SALT LAKE CITY Boosting rural economies will require a combination of infrastructure improvement, investment in education and market freedom, Utah Gov. Gary Herbert said during the first day of a tour of the states rural areas.
Government has a vital role to play for the short-term survival and long-term viability of rural communities, Herbert said. But even more important is what state regulatory agencies and elected officials dont do that would impede development.
In some ways, government needs to get out of the way and let the free market do its work, Herbert said.
The rural tour began Tuesday morning in the states northwest corner and included a meeting with a guest ranch owner and 17 students attending the one-room elementary school in Grouse Creek, Utah.
He also conducted a news conference through a video uplink from the school.
He said the technology used in the video conference underscored the ability for rural students to get a quality education, even with limited communication infrastructure.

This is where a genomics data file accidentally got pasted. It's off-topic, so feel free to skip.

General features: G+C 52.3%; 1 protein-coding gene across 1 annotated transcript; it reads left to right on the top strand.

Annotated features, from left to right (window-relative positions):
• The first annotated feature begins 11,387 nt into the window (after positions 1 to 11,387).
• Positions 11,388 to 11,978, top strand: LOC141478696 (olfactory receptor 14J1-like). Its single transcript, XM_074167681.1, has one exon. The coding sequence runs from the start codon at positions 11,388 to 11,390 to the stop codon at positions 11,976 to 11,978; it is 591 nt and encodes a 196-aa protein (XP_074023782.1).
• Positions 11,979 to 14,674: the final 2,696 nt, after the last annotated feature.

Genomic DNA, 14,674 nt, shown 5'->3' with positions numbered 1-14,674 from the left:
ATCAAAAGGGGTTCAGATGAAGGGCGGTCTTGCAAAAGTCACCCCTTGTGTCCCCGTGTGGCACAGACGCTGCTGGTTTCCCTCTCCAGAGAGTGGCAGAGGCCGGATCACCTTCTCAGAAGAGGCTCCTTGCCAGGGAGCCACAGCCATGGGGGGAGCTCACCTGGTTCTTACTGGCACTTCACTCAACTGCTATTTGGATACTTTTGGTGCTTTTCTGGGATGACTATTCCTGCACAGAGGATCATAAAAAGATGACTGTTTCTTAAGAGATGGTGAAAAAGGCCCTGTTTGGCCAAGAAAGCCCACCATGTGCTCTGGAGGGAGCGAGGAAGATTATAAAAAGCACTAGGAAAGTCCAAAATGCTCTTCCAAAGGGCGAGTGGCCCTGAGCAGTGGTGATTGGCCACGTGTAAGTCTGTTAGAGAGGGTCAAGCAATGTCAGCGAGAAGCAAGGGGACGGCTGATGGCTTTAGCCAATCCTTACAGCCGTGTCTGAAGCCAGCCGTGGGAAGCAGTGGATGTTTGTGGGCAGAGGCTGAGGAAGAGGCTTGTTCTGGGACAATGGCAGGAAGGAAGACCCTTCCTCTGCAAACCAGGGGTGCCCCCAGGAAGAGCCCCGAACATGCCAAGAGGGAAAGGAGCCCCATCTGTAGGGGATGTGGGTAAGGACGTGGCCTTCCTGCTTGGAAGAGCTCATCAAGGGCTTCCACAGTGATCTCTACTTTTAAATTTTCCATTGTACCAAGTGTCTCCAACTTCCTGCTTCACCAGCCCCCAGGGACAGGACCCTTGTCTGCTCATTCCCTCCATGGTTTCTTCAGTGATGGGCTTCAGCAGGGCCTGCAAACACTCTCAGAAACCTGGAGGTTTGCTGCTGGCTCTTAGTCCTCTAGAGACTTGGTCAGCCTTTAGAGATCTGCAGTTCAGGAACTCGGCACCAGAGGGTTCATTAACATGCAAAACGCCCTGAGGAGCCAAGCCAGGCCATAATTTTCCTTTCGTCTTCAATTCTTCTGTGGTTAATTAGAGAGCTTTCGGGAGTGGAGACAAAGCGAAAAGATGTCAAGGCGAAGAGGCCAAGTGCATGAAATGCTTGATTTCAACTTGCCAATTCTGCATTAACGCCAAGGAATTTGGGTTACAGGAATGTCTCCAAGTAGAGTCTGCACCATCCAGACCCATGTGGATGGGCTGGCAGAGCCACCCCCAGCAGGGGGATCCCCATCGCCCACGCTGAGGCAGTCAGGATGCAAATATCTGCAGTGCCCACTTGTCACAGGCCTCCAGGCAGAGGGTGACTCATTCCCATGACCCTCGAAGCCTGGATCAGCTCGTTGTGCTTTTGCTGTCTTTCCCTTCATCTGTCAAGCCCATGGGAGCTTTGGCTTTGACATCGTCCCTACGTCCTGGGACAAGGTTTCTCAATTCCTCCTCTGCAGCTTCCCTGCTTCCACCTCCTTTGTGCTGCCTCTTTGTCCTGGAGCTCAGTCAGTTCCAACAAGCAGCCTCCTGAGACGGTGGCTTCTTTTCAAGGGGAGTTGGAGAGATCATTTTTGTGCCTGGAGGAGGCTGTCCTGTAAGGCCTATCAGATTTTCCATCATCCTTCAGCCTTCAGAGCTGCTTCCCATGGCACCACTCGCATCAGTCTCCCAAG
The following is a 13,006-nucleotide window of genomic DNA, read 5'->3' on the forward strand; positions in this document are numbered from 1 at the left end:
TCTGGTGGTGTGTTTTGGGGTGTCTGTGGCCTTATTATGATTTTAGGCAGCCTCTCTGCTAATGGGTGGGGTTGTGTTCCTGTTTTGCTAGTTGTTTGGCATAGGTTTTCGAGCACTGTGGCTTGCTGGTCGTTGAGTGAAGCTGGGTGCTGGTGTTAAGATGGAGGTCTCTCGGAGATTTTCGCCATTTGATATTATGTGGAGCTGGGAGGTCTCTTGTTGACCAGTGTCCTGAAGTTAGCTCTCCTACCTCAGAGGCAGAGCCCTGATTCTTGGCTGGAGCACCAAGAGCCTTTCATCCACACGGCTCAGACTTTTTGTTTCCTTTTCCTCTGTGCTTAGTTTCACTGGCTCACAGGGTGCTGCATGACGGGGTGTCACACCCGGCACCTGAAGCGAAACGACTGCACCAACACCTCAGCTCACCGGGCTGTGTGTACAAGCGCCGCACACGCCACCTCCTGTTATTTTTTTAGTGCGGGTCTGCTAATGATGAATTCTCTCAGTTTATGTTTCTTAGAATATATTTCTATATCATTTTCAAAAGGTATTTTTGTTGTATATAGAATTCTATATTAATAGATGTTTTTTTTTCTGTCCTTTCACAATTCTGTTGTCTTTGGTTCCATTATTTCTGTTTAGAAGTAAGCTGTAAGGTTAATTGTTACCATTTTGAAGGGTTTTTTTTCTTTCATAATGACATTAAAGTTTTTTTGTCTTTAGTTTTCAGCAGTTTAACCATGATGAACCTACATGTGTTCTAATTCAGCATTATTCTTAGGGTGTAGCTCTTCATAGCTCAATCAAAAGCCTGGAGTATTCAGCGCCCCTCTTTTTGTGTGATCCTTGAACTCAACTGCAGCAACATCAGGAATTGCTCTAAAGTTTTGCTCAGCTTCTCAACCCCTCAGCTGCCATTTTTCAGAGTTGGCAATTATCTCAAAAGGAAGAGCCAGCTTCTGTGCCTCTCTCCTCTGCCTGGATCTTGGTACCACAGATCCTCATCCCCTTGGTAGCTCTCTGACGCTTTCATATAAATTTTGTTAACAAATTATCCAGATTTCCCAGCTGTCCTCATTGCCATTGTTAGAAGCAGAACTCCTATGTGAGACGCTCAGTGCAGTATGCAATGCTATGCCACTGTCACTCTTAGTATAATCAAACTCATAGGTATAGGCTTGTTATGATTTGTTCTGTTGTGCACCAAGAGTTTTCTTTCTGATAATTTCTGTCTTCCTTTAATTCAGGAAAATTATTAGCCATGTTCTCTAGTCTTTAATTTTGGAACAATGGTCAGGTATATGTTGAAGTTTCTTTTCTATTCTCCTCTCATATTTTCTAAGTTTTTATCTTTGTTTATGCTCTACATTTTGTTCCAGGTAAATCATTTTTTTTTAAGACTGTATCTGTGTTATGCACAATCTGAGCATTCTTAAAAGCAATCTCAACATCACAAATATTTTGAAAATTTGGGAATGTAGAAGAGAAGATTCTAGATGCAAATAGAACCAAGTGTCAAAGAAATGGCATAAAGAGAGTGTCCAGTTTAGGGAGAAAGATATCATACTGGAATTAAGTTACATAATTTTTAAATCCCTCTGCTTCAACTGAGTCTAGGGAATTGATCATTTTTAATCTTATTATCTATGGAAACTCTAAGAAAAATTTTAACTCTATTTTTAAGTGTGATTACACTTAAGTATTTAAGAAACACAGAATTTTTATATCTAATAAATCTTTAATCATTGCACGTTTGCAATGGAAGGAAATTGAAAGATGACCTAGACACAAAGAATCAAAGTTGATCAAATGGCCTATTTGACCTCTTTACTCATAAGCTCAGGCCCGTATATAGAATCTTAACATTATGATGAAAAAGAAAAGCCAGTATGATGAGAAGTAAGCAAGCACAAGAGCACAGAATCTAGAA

Technology can increase the diversity of job opportunities in rural areas, Herbert said. But that requires a broader and ongoing look at the possibilities for job creation, especially in the Internet age.
Its a continuous effort, and it doesnt have a beginning or an end, Herbert said. We need to evolve to face the changing marketplace, which is now global.
While the tour is focused on job creation, Herbert said he isnt pitching a specific plan, and he doesnt want to presuppose what Im going to learn. Instead, hes asking students, business leaders and elected officials what they think would be smart ways to improve economies.
High school students in San Juan County, Utah, will join Herbert on Wednesday for a discussion that will be broadcast to students statewide. The county is in the southeastern corner of the state, abutting Southwest Colorado, and natural resources including oil, natural as and uranium are a big part of the economy.
Other stops on the tour that ends Friday include areas of southern and central Utah where agriculture and tourism are major economic drivers.